To anyone thinking about graduate school; don’t be afraid to take that time off in between graduate and undergraduate school! These last few years have been rather difficult, and there is nothing wrong with taking time to collect yourself before taking a leap into something new. When you do look at graduate schools – be sure to give yourself several options and go see the schools you’re interested in! Seeing them in person will change your perspective on those schools, and your least favorite school could be the one that gives you a really good assistantship. Don’t be afraid to reach out to the current graduate students at the school you’re interested in and ask them what they think!
These past couple of years have been crazy. Did the pandemic affect your life as an artist or your artwork? If so, in what ways?
The pandemic made a big difference in my work over these years! Because of certain limitations, I was forced to explore a medium I was not familiar with at all. While the medium did not make it to my thesis work, I learned a lot when it came to composition and how to make hard and rigid things into something softer.
Do you have any hobbies outside of the art department?
I play a lot of video games with my fiance and hang out with my cats. We play Minecraft and Minecraft Dungeons a lot together. When we are not playing that, we take turns playing my all-time favorite game series Horizon Zero Dawn and the sequel Horizon Forbidden West. We also play a lot of Elden Ring and I will occasionally play Pokemon Legends Arceus.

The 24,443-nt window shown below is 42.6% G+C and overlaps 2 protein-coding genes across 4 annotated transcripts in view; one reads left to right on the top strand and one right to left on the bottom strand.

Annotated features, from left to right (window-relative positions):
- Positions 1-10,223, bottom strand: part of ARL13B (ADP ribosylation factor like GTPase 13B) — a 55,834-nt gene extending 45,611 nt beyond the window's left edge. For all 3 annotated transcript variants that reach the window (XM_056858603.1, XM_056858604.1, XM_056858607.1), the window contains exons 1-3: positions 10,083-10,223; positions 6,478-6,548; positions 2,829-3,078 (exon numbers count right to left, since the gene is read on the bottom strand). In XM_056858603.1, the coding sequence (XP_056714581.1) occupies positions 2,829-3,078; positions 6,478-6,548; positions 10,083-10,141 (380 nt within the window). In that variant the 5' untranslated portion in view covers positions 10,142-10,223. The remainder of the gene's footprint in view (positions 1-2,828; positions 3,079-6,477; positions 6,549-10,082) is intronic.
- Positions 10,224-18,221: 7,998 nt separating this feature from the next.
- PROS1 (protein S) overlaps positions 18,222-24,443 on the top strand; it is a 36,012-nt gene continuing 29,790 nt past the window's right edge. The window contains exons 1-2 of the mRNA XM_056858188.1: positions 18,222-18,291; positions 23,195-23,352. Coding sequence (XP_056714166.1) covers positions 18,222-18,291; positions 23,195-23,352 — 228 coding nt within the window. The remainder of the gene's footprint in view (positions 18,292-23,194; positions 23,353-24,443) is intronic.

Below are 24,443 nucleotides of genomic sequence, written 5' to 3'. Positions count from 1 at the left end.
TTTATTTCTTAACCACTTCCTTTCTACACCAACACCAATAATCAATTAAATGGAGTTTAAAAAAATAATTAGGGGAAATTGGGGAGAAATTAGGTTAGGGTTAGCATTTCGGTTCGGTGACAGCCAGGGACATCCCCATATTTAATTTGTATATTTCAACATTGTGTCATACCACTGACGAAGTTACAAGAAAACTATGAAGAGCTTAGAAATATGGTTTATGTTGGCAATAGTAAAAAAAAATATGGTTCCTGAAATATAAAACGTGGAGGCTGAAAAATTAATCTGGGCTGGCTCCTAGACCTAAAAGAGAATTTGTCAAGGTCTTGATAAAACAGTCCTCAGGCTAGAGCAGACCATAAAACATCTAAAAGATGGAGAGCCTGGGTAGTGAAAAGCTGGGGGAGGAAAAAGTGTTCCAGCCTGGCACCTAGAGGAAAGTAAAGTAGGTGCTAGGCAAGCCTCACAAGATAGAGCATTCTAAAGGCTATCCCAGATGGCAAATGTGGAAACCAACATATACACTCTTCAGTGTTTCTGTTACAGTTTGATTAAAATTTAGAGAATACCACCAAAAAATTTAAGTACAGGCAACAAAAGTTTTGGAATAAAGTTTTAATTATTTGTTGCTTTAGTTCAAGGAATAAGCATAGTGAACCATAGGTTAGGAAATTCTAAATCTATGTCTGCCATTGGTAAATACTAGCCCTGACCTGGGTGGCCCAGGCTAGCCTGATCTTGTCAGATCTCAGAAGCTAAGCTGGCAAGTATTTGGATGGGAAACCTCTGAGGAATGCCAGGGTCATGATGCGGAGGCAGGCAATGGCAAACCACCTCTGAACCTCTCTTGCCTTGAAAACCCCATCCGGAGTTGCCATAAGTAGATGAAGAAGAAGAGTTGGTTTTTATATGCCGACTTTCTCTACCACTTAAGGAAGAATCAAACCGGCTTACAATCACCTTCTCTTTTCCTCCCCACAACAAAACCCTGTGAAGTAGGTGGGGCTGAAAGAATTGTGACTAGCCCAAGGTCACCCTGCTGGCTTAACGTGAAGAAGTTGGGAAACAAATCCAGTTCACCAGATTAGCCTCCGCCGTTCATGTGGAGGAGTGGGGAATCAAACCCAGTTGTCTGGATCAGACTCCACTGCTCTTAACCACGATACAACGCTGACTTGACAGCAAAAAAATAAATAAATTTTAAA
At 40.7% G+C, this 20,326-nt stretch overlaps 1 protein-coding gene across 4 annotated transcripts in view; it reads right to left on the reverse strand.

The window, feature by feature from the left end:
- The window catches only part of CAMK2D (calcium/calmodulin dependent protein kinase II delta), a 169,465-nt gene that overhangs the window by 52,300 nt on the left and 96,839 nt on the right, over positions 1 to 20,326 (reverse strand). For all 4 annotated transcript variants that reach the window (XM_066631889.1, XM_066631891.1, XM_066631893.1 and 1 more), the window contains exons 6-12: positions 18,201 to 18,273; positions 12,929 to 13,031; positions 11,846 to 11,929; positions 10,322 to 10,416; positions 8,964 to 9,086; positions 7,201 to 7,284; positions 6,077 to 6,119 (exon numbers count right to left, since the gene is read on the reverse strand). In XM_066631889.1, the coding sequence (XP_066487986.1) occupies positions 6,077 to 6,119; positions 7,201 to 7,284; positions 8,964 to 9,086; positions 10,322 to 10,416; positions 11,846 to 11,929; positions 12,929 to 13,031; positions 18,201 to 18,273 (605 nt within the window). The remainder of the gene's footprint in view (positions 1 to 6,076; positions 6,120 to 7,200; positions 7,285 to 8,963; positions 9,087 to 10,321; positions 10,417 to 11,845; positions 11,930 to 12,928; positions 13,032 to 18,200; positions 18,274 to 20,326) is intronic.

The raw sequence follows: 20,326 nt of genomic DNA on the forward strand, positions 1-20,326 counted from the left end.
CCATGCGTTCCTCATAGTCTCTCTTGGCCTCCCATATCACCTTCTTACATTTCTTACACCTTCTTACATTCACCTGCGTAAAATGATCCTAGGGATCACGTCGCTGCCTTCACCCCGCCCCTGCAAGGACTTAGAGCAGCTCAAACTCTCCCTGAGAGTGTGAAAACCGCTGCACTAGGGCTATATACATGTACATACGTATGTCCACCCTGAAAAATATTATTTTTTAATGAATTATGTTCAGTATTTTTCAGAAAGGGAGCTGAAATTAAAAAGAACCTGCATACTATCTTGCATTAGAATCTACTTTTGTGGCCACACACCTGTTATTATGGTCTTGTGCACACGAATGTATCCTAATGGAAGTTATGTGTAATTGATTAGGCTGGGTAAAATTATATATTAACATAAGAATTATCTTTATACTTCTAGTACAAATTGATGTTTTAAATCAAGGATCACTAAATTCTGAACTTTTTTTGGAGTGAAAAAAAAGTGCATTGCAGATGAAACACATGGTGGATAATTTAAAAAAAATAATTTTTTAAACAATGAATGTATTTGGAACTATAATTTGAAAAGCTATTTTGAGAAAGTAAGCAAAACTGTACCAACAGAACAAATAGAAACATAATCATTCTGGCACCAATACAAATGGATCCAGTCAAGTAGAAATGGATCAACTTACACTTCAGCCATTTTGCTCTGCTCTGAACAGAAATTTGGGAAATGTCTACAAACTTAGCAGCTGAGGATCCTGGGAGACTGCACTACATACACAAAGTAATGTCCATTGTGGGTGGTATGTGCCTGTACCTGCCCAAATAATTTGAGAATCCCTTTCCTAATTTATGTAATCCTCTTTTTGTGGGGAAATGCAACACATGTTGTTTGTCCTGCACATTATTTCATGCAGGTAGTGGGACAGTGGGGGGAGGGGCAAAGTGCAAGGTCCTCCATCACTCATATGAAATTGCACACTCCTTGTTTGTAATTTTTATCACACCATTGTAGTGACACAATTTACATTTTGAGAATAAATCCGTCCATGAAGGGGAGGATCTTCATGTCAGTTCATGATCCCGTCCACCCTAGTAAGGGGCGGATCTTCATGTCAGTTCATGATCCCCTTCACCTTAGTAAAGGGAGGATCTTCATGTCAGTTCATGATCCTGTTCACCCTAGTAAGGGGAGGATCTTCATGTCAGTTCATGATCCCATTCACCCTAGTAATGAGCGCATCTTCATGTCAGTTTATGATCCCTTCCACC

Do you have any big plans after graduation?
I have major plans when I graduate! I will be moving back to Kansas with my fiance where we will be starting a Non-Profit Organization. We are going to be making a sculpture trail that has a foundry on-site to do workshops, while also offering a maker space for the community to come hang out and make art with us! Be sure to keep your eyes open for Spirit Sculpture Garden and Makerspace coming soon! While I am doing the Non-Profit, I will also be teaching at Smith Center Jr./Sr. High School as their high school art teacher!
What is your favorite thing about Oxford or the University?
Honestly, probably the amazing food.
What type of music do you listen to while you create art?
It honestly depends on the mood I am in that day and what I am doing. If it is rust printing I tend to listen to more mellow LoFi music, but if I am hammering out some steel or smashing iron in the iron pile I put on heavy metal to get me pumped and ready to let out some stress.
What’s your favorite thing to watch while being a couch potato?
If I am not busy gaming, I will be watching a lot of Minecraft Youtubers and the hilarious content they put on their channels.
What’s your go-to restaurant in Oxford?
It’s a toss-up! I love Toyo, Oby’s, Zaap Thai, and Handy Andy’s! They all have something really good, and they’re all a little different from one another to mix things up.
Can we find you on social media?
You sure can! My Instagram is @smith_sculpture, and my website is ashleysmithart.com. I am really bad about posting on Instagram, but anyone is welcome to reach out and chat!
“Oxidized” will be on display in Gallery 130 from April 25–29, 2022.
Q&A Interview conducted by Frank Estrada. Photos provided by the artist.